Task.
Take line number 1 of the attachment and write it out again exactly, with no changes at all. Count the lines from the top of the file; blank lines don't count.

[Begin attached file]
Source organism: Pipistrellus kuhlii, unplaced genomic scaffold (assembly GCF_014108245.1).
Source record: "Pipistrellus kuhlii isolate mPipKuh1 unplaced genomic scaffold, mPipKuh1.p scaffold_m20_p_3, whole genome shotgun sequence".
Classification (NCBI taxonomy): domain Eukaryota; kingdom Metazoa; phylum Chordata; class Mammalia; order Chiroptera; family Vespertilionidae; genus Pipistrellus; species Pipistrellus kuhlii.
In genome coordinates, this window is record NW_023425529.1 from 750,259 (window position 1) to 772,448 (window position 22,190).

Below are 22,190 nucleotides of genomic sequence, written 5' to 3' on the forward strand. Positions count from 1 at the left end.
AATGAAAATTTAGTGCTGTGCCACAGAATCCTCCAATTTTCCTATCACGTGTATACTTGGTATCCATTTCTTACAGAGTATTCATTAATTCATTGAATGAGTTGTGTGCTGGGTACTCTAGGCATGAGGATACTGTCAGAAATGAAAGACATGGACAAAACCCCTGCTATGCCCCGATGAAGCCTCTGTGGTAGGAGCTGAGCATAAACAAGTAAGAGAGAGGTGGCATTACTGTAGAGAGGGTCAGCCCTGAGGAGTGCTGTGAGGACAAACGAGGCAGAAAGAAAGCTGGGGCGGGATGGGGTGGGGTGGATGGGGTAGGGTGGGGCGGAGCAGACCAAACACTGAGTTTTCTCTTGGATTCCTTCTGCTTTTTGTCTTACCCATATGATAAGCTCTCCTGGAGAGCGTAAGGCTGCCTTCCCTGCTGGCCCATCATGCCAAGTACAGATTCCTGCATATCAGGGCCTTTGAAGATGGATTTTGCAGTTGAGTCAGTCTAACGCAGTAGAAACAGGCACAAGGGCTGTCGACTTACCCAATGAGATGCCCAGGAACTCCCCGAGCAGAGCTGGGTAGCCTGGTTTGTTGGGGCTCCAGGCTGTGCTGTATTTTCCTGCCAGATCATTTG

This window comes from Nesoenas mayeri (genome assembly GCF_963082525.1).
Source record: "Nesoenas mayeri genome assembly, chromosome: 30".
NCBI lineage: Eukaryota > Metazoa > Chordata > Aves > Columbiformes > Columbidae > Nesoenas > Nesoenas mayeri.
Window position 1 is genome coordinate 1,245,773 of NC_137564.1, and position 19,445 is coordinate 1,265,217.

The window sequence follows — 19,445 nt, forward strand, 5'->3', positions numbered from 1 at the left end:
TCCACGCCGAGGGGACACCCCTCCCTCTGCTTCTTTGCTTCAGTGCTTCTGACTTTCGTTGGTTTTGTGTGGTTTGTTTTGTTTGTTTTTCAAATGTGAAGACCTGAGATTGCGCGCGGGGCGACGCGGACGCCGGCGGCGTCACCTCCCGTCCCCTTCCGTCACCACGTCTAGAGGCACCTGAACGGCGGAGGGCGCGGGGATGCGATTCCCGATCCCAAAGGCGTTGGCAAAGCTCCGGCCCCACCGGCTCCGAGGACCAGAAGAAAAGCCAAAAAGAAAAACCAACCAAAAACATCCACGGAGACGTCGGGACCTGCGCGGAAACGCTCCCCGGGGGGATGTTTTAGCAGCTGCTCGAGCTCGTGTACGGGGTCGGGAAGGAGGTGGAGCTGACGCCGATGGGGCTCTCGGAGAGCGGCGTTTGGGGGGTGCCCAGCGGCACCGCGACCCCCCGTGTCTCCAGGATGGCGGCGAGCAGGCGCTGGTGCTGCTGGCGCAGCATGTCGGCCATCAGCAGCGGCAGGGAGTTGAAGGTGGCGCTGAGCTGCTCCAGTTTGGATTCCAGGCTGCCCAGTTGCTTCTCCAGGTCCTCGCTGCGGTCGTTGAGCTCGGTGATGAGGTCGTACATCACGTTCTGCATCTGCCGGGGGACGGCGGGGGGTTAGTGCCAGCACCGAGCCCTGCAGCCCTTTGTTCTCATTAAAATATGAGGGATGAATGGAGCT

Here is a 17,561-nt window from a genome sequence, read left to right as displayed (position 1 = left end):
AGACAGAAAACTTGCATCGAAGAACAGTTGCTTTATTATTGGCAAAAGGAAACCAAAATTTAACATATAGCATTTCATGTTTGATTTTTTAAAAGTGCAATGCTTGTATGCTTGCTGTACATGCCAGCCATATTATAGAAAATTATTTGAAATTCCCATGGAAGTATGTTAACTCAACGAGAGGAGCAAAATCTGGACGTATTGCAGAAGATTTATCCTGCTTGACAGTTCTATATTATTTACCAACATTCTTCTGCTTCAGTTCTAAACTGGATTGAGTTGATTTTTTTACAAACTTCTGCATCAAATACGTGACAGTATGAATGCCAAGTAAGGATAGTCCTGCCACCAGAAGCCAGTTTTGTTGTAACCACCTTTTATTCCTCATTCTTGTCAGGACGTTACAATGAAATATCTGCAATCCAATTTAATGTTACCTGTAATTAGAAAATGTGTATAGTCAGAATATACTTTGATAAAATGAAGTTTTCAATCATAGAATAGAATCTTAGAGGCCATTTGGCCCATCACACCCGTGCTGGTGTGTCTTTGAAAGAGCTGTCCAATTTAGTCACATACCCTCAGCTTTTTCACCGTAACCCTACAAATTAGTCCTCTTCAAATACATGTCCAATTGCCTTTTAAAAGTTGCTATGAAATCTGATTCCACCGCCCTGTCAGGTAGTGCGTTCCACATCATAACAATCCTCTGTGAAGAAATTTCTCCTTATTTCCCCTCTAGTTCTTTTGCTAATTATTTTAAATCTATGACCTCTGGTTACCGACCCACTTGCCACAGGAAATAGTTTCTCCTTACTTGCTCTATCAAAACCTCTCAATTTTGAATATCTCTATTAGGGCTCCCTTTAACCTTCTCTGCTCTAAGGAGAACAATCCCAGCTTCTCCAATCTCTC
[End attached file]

Source organism: Pipistrellus kuhlii, unplaced genomic scaffold (assembly GCF_014108245.1).